by New Worker
THE ISLAMOPHOBIC English National Defence League suffered yet another humiliating defeat last Saturday, this time at the hands of the local residents of Waltham Forest in north-east London.
The EDL leader, Tommy Robinson, also known as Stephen Yaxley-Lennon, was hoping to re-establish his authority over this mob of racist thugs, football hooligans and ex-soldiers, after recent attempts to march the EDL through Brighton, Bristol, Chelmsford and other places had been thwarted by local residents.
Robinson had organised a march of his followers from Blackhorse Tube station, along Forest Road to a spot in front of the local magistrates’ court, where he and a few of his lieutenants would greet them with speeches.
But the local residents had other ideas. The local anti-fascist group, We Are Waltham Forest (WAWF), joined forces with Unite Against Fascism, the local trades council and a number of trade unions to organise a counter-rally in the town centre.
This attracted around a couple of thousand supporters to listen to speeches from WAWF spokesperson Sophie Bolt, Irfan Akhter from the local council of mosques, Jeanette Arnold, a local Labour member of the Greater London Assembly, Green MEP Jean Lambert, local Labour MP Stella Creasy, UAF general secretary Weyman Bennett and many others.
Weyman Bennett told the crowd that the local council and some others had not wanted a public protest against the EDL but for everyone to simply ignore them. “But we have seen the result of ignoring them. They grow more confident and stronger and attack local communities.”
And he cited a list of incidents of EDL thugs running riot and attacking people and mosques after they had marched through an area.
All the speakers had one message: that Waltham Forest was a place happy to welcome a rich diversity of people from all parts of the world but that the EDL brought hatred and division and was unwelcome in their borough.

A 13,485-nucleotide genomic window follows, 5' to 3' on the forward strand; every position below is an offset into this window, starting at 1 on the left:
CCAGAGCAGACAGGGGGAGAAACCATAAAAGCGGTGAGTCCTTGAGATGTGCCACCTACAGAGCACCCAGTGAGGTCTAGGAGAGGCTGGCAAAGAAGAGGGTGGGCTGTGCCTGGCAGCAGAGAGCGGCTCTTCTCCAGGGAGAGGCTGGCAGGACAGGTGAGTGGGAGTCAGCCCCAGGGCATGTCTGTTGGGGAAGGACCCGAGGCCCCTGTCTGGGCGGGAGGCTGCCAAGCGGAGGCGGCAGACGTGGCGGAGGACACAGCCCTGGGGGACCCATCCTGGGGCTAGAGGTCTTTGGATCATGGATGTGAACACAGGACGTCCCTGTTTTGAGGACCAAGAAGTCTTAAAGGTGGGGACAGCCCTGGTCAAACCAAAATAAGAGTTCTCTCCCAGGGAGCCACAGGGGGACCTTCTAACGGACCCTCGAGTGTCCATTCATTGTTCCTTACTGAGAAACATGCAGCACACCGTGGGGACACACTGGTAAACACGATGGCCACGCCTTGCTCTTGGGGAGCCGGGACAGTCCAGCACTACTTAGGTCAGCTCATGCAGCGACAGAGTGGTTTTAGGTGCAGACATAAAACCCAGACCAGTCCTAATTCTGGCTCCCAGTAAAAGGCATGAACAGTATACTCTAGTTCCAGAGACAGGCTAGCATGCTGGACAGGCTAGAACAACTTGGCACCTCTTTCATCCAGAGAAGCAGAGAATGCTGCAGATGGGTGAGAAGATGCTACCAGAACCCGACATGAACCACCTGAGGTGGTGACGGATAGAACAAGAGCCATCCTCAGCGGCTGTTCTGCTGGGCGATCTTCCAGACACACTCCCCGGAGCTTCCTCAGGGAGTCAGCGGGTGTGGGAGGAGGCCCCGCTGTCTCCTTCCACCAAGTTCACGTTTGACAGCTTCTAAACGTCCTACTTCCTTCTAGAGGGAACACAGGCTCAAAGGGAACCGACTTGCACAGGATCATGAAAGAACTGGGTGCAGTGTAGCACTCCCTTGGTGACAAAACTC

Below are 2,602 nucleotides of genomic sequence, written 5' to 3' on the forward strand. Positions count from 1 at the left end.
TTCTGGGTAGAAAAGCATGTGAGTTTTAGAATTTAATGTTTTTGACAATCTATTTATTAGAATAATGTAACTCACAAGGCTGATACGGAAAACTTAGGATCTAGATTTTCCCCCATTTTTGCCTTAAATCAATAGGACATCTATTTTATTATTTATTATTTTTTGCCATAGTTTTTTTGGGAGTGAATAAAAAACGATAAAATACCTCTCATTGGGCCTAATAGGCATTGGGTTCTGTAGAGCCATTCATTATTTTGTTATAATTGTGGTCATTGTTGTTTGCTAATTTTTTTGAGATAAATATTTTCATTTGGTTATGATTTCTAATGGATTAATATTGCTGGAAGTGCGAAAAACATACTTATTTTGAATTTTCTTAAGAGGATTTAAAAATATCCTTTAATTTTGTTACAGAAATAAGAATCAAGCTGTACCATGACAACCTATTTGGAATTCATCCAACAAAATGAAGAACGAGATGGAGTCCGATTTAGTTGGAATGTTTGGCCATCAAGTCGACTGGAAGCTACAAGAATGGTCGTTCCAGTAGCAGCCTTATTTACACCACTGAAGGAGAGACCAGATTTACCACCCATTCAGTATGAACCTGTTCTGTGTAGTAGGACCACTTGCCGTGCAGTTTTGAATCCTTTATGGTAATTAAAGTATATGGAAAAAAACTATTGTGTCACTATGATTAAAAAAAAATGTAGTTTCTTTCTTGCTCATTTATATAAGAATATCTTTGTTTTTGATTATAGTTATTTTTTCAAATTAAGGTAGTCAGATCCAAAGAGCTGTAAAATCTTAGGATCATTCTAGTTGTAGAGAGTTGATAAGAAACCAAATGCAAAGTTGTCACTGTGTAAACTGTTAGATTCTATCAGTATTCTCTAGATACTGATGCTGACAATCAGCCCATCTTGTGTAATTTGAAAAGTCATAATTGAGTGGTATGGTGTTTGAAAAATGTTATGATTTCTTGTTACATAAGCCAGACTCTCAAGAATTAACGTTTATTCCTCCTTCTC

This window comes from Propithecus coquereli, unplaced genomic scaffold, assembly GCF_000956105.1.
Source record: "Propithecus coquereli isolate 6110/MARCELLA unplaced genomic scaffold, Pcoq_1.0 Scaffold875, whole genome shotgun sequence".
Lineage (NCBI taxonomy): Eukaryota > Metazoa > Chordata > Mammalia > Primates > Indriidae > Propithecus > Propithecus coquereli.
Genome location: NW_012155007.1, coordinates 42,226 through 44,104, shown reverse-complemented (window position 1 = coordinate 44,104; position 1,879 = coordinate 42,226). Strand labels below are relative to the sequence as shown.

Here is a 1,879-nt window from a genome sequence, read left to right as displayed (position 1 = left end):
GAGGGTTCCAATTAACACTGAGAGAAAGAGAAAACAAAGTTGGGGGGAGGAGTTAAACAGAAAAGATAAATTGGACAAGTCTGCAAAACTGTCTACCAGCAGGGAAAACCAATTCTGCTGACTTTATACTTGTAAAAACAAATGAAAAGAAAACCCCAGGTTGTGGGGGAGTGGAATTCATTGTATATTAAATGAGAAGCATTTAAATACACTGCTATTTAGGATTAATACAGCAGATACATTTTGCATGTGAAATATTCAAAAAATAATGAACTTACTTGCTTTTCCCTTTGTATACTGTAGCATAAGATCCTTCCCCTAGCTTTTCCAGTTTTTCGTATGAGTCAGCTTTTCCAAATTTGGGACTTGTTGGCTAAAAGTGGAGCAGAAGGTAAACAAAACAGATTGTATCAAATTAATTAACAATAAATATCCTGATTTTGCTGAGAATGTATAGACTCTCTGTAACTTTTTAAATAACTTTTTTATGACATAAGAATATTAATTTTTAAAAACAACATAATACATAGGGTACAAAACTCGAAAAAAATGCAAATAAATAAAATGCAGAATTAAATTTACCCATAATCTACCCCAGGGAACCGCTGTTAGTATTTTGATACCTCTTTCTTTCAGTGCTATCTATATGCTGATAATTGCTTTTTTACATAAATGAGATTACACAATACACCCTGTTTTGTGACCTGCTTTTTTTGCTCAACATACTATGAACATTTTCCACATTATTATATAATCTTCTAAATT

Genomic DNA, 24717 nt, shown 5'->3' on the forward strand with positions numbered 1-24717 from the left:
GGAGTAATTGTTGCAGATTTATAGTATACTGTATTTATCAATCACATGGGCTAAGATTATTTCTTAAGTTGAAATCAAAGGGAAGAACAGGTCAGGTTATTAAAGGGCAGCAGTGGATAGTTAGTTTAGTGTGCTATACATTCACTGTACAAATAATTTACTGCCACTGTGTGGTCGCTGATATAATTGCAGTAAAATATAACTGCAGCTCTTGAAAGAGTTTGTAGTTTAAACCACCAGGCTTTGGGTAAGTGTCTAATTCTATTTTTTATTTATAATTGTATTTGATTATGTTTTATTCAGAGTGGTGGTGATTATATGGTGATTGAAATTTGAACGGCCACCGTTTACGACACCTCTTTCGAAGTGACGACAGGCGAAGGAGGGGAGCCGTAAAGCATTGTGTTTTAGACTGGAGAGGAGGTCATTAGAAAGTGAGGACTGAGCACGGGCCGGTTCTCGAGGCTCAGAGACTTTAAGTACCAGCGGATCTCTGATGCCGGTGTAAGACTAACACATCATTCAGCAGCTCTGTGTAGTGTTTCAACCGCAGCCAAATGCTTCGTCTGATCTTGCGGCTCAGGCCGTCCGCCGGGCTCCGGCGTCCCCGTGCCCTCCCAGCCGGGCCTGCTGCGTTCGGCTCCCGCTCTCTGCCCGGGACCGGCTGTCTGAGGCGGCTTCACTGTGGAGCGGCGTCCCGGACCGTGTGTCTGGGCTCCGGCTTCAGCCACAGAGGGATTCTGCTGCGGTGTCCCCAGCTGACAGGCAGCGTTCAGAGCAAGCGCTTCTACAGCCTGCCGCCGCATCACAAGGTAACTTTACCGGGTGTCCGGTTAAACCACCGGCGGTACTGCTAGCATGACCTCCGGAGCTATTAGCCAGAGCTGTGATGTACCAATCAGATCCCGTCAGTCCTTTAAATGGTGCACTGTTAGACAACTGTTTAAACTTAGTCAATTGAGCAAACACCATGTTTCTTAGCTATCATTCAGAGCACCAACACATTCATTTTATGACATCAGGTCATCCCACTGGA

Robinson had called the EDL march as a national rally but only 150 to 200 made it to Blackhorse Road Tube station. There were small groups from all around the country and a couple of Polish fascists, sporting neo-Nazi odal rune tattoos.
The EDL were heavily outnumbered by the police as they made their way very slowly and noisily along Forest Road, letting off a few firecrackers as they went.
As they proceeded more and more local residents – black, white and brown – came out of their houses and out of the side streets to tell the EDL they were not wanted. “Whose streets? Our Streets!” they chanted.
When the EDL reached the junction known as The Bell they found their way barred.
Anti-fascists had marched from the town centre to block the road there. Many union banners were there from the Fire Brigades Union, RMT, Unison, Unite, the National Union of Teachers, PCS, NUJ and the local trades council.
Police had kettled the anti-fascists, using a dozen police vans and a commandeered giant Iceland freezer container lorry to make an impassable barrier across the road.
The furious EDL marchers had to be diverted down side streets. As they got near the magistrates’ court where Robinson was waiting, they found that that area was also occupied by anti-fascists.
The police had again kettled the organised anti-fascists – who included Matt Wrack, the general secretary of the Fire Brigades Union – but there were dozens of unorganised local people coming and going from all directions and the police found it impossible to seal the area.
There was a stand-off for about an hour as Robinson could only deliver his speeches to the mocking anti-fascists and was pelted with plastic water bottles and placards.
Eventually Robison and his platform group had to go into the side street to where his angry supporters had been kettled for some time to address them.
Later police escorted the disappointed and humiliated EDL members back to Blackhorse Tube station, jeered all the way by the people who lived along the route, while traffic throughout the area was gridlocked by the events.
They seemed unable to grasp the idea that the majority of the local residents, including the white English people whom they see as their natural constituency, wanted absolutely nothing to do with them and preferred to live in peace with their Muslim neighbours.